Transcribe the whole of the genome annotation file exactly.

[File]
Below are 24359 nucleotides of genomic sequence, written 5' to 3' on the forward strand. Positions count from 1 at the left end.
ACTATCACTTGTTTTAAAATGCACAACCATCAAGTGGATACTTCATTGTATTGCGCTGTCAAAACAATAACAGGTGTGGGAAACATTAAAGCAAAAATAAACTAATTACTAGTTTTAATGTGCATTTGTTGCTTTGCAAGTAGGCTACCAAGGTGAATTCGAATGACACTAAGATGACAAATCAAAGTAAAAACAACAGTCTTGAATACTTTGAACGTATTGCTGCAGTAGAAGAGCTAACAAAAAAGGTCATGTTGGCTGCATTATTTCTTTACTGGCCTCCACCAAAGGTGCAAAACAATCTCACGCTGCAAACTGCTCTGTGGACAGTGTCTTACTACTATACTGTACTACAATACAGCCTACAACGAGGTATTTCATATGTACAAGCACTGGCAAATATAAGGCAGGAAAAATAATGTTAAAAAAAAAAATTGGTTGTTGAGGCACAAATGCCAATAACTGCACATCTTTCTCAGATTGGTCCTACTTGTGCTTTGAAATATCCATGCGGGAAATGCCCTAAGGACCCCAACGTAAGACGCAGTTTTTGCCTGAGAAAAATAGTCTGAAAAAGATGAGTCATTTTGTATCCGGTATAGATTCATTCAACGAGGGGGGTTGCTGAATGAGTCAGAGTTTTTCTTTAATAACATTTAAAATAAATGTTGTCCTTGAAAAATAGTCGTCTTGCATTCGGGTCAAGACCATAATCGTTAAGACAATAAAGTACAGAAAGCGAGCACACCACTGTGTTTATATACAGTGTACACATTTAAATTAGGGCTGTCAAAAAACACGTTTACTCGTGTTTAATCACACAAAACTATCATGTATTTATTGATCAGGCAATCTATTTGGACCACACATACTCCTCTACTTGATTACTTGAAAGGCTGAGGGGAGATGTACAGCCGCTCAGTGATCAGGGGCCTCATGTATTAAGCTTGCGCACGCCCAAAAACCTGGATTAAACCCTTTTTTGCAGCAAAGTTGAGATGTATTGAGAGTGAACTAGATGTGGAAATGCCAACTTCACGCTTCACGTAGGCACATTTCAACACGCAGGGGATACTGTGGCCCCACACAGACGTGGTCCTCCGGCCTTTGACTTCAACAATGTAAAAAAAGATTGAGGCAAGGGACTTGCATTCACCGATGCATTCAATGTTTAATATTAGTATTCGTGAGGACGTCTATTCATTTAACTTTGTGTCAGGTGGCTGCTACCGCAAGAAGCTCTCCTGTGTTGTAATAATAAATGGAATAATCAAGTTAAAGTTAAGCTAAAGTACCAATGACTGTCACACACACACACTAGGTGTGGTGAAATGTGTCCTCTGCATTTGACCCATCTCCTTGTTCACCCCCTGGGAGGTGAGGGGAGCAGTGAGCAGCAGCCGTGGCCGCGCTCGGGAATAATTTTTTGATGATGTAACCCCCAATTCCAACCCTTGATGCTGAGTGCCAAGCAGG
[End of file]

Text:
Below are 24359 nucleotides of genomic sequence, written 5' to 3' on the forward strand. Positions count from 1 at the left end.
ACTATCACTTGTTTTAAAATGCACAACCATCAAGTGGATACTTCATTGTATTGCGCTGTCAAAACAATAACAGGTGTGGGAAACATTAAAGCAAAAATAAACTAATTACTAGTTTTAATGTGCATTTGTTGCTTTGCAAGTAGGCTACCAAGGTGAATTCGAATGACACTAAGATGACAAATCAAAGTAAAAACAACAGTCTTGAATACTTTGAACGTATTGCTGCAGTAGAAGAGCTAACAAAAAAGGTCATGTTGGCTGCATTATTTCTTTACTGGCCTCCACCAAAGGTGCAAAACAATCTCACGCTGCAAACTGCTCTGTGGACAGTGTCTTACTACTATACTGTACTACAATACAGCCTACAACGAGGTATTTCATATGTACAAGCACTGGCAAATATAAGGCAGGAAAAATAATGTTAAAAAAAAAAATTGGTTGTTGAGGCACAAATGCCAATAACTGCACATCTTTCTCAGATTGGTCCTACTTGTGCTTTGAAATATCCATGCGGGAAATGCCCTAAGGACCCCAACGTAAGACGCAGTTTTTGCCTGAGAAAAATAGTCTGAAAAAGATGAGTCATTTTGTATCCGGTATAGATTCATTCAACGAGGGGGGTTGCTGAATGAGTCAGAGTTTTTCTTTAATAACATTTAAAATAAATGTTGTCCTTGAAAAATAGTCGTCTTGCATTCGGGTCAAGACCATAATCGTTAAGACAATAAAGTACAGAAAGCGAGCACACCACTGTGTTTATATACAGTGTACACATTTAAATTAGGGCTGTCAAAAAACACGTTTACTCGTGTTTAATCACACAAAACTATCATGTATTTATTGATCAGGCAATCTATTTGGACCACACATACTCCTCTACTTGATTACTTGAAAGGCTGAGGGGAGATGTACAGCCGCTCAGTGATCAGGGGCCTCATGTATTAAGCTTGCGCACGCCCAAAAACCTGGATTAAACCCTTTTTTGCAGCAAAGTTGAGATGTATTGAGAGTGAACTAGATGTGGAAATGCCAACTTCACGCTTCACGTAGGCACATTTCAACACGCAGGGGATACTGTGGCCCCACACAGACGTGGTCCTCCGGCCTTTGACTTCAACAATGTAAAAAAAGATTGAGGCAAGGGACTTGCATTCACCGATGCATTCAATGTTTAATATTAGTATTCGTGAGGACGTCTATTCATTTAACTTTGTGTCAGGTGGCTGCTACCGCAAGAAGCTCTCCTGTGTTGTAATAATAAATGGAATAATCAAGTTAAAGTTAAGCTAAAGTACCAATGACTGTCACACACACACACTAGGTGTGGTGAAATGTGTCCTCTGCATTTGACCCATCTCCTTGTTCACCCCCTGGGAGGTGAGGGGAGCAGTGAGCAGCAGCCGTGGCCGCGCTCGGGAATAATTTTTTGATGATGTAACCCCCAATTCCAACCCTTGATGCTGAGTGCCAAGCAGG